While numerous randomized controlled clinical trials document the efficacy of nonsteroidal anti-inflammatory drugs (NSAIDs) in the symptomatic management of patients with OA, the utility of non-pharmacologic therapy (e.g., exercise, tidal lavage [TL]) has not been subjected to similar critical evaluation. Nonetheless, because of the increased awareness of the risks and costs of NSAID therapy, interest in alternative treatments of OA continues to grow. TL is being used increasingly to treat knee OA. However, even though the risks associated with the procedure appear to be small, charges for TL are as high as $800, while the efficacy of the procedure, duration of benefit, and which patients are most likely to benefit from TL are wholly unknown. This study has two major aims. The first is to evaluate the efficacy of TL, in comparison with placebo TL (sham lavage--SL) in relieving joint pain in patients with knee OA. Since subjects will be allowed to continue their usual arthritis therapy, which may or may not include an NSAID, the investigators hope to define the potency of TL and to assess it both as an adjunct to, and as an alternative for, NSAID therapy. All study subjects will meet American College of Rheumatology criteria for knee OA and will have current knee pain. Subjects with a broad spectrum of OA severity, as judged by knee radiography, will be included. The investigators will employ 2 treatment groups of approximately 120 patients each. One group will undergo TL, while the other group will undergo sham lavage. To meet their second major aim, which is to determine whether the duration of response to TL is clinically significant, they will follow subjects at 12-week intervals for 6 months, and again after one year, during which time differences between treatment groups will be examined. A third, but lesser, objective is to identify clinical, radiographic, laboratory, socioeconomic and/or general health status factors that might predict responsiveness to TL. Primary outcome measures will include the pain and physical function scales of the Western Ontario and McMaster Universities Osteoarthritis Index (WOMAC). The investigators will also evaluate the influence on clinical outcome after TL of the following: demographic and OA disease- specific characteristics, including baseline WOMAC score; radiographic severity of OA, synovial fluid leukocyte count and crystal content; and general health status, as measured by the Quality of Well Being (QWB) scale. Inclusion of the QWB will allow assessment of the cost-utility of TL. The investigators state that the results of this study will carry important implications for health policy decisions and reimbursement determinations.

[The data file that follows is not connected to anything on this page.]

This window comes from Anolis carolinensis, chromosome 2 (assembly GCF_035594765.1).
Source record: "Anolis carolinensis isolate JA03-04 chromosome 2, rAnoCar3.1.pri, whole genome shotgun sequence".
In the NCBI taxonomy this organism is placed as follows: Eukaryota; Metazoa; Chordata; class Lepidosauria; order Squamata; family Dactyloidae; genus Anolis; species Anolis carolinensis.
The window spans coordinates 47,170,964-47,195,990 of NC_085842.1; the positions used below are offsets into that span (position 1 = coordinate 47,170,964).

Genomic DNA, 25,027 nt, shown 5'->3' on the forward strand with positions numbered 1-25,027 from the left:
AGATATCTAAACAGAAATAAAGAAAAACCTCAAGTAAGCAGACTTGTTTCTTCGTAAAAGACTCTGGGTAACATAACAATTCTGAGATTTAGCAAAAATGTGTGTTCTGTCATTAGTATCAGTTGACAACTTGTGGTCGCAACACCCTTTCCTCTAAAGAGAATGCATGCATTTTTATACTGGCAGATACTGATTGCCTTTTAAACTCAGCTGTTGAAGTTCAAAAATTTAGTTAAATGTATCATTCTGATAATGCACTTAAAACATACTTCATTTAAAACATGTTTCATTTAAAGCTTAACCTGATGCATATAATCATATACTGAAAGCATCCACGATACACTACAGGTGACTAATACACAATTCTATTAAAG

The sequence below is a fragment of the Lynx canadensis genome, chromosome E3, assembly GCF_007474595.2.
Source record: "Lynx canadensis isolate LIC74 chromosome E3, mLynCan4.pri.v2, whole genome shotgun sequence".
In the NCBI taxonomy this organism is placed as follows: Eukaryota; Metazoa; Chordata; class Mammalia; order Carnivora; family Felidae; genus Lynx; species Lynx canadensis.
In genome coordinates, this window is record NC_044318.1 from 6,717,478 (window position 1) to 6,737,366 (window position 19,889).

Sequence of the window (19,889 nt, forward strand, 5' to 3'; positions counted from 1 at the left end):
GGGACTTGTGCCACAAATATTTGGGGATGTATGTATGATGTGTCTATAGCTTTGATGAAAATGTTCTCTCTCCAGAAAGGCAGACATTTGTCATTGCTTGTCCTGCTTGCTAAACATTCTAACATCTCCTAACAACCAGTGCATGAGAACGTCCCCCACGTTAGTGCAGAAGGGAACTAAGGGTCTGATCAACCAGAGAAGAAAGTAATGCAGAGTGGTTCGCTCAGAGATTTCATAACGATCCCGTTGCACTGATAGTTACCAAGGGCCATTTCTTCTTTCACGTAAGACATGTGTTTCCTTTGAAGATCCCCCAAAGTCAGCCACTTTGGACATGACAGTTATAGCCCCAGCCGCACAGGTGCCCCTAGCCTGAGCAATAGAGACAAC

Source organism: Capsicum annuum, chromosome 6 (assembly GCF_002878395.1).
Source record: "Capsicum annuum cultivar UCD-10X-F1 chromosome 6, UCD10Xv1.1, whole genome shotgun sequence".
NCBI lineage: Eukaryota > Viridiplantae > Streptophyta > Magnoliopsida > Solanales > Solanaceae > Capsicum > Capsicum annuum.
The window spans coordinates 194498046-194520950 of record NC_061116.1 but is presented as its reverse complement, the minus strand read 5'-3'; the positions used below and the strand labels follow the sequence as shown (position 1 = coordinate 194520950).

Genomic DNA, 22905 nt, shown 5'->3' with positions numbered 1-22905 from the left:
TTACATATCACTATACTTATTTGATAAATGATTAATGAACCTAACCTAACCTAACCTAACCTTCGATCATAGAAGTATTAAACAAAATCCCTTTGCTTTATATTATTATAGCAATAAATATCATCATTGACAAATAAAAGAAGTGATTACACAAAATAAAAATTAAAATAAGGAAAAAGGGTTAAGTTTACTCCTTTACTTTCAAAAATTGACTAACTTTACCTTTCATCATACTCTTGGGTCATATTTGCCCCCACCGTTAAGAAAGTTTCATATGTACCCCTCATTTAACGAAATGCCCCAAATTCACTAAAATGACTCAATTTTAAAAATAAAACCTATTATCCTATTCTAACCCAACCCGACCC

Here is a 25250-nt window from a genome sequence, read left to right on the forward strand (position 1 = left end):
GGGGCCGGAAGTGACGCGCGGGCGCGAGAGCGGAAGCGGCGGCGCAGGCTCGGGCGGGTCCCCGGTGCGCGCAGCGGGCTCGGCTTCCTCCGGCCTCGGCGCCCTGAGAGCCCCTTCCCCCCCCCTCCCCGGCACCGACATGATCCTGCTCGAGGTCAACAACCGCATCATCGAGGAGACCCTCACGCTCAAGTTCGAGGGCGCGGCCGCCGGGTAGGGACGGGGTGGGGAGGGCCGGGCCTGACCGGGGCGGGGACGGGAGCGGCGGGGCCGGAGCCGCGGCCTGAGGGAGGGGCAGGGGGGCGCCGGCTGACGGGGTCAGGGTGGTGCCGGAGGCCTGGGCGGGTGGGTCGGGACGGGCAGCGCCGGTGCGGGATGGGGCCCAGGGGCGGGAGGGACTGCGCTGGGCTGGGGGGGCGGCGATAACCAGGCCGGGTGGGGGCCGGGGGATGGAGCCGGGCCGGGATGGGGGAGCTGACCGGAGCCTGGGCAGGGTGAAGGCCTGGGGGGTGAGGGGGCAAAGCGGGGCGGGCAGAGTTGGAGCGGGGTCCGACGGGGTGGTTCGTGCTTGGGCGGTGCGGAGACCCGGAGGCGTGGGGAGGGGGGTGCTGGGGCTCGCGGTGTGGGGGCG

National Institute of Health (NIH)
National Institute of Arthritis and Musculoskeletal and Skin Diseases (NIAMS)
Research Project (R01)
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Special Emphasis Panel (ZRG4-EDC-1 (01))
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Panagis, James S
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Indiana University-Purdue University at Indianapolis
Internal Medicine/Medicine
Schools of Medicine
United States
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Bradley, John D; Heilman, Douglas K; Katz, Barry P et al. (2002) Tidal irrigation as treatment for knee osteoarthritis: a sham-controlled, randomized, double-blinded evaluation. Arthritis Rheum 46:100-8